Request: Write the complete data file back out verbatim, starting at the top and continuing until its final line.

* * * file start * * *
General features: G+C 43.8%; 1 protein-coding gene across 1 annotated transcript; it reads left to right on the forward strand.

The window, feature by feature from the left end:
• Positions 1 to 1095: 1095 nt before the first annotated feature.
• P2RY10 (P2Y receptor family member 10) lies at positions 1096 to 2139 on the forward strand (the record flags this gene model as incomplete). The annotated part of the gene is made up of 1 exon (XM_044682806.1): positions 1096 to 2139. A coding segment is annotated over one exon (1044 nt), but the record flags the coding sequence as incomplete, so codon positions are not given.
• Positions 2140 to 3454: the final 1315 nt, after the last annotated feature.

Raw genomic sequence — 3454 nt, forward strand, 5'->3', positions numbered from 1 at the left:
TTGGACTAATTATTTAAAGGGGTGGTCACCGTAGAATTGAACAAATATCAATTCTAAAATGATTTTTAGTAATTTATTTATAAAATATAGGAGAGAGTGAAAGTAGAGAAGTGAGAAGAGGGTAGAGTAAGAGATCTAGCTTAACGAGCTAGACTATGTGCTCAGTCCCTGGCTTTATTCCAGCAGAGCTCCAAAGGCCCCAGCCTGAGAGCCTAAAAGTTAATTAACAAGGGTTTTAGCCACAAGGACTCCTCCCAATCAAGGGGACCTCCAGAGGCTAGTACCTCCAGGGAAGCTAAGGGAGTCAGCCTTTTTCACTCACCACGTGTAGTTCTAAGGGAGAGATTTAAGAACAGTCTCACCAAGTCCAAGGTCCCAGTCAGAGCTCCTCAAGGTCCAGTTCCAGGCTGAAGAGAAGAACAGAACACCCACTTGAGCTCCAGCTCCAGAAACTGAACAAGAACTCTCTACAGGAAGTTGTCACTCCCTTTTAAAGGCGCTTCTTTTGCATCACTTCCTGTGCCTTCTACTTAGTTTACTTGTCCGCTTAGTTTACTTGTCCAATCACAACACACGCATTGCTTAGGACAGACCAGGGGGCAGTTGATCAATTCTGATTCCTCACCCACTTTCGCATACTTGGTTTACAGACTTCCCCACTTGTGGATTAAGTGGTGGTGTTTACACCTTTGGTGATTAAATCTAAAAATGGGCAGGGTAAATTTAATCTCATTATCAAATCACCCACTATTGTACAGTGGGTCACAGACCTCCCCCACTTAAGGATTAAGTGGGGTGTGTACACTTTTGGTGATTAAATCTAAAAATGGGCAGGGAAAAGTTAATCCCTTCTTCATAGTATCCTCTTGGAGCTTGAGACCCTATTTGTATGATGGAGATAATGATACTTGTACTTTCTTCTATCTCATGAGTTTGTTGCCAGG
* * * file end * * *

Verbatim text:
General features: G+C 43.8%; 1 protein-coding gene across 1 annotated transcript; it reads left to right on the forward strand.

The window, feature by feature from the left end:
• Positions 1 to 1095: 1095 nt before the first annotated feature.
• P2RY10 (P2Y receptor family member 10) lies at positions 1096 to 2139 on the forward strand (the record flags this gene model as incomplete). The annotated part of the gene is made up of 1 exon (XM_044682806.1): positions 1096 to 2139. A coding segment is annotated over one exon (1044 nt), but the record flags the coding sequence as incomplete, so codon positions are not given.
• Positions 2140 to 3454: the final 1315 nt, after the last annotated feature.

Raw genomic sequence — 3454 nt, forward strand, 5'->3', positions numbered from 1 at the left:
TTGGACTAATTATTTAAAGGGGTGGTCACCGTAGAATTGAACAAATATCAATTCTAAAATGATTTTTAGTAATTTATTTATAAAATATAGGAGAGAGTGAAAGTAGAGAAGTGAGAAGAGGGTAGAGTAAGAGATCTAGCTTAACGAGCTAGACTATGTGCTCAGTCCCTGGCTTTATTCCAGCAGAGCTCCAAAGGCCCCAGCCTGAGAGCCTAAAAGTTAATTAACAAGGGTTTTAGCCACAAGGACTCCTCCCAATCAAGGGGACCTCCAGAGGCTAGTACCTCCAGGGAAGCTAAGGGAGTCAGCCTTTTTCACTCACCACGTGTAGTTCTAAGGGAGAGATTTAAGAACAGTCTCACCAAGTCCAAGGTCCCAGTCAGAGCTCCTCAAGGTCCAGTTCCAGGCTGAAGAGAAGAACAGAACACCCACTTGAGCTCCAGCTCCAGAAACTGAACAAGAACTCTCTACAGGAAGTTGTCACTCCCTTTTAAAGGCGCTTCTTTTGCATCACTTCCTGTGCCTTCTACTTAGTTTACTTGTCCGCTTAGTTTACTTGTCCAATCACAACACACGCATTGCTTAGGACAGACCAGGGGGCAGTTGATCAATTCTGATTCCTCACCCACTTTCGCATACTTGGTTTACAGACTTCCCCACTTGTGGATTAAGTGGTGGTGTTTACACCTTTGGTGATTAAATCTAAAAATGGGCAGGGTAAATTTAATCTCATTATCAAATCACCCACTATTGTACAGTGGGTCACAGACCTCCCCCACTTAAGGATTAAGTGGGGTGTGTACACTTTTGGTGATTAAATCTAAAAATGGGCAGGGAAAAGTTAATCCCTTCTTCATAGTATCCTCTTGGAGCTTGAGACCCTATTTGTATGATGGAGATAATGATACTTGTACTTTCTTCTATCTCATGAGTTTGTTGCCAGG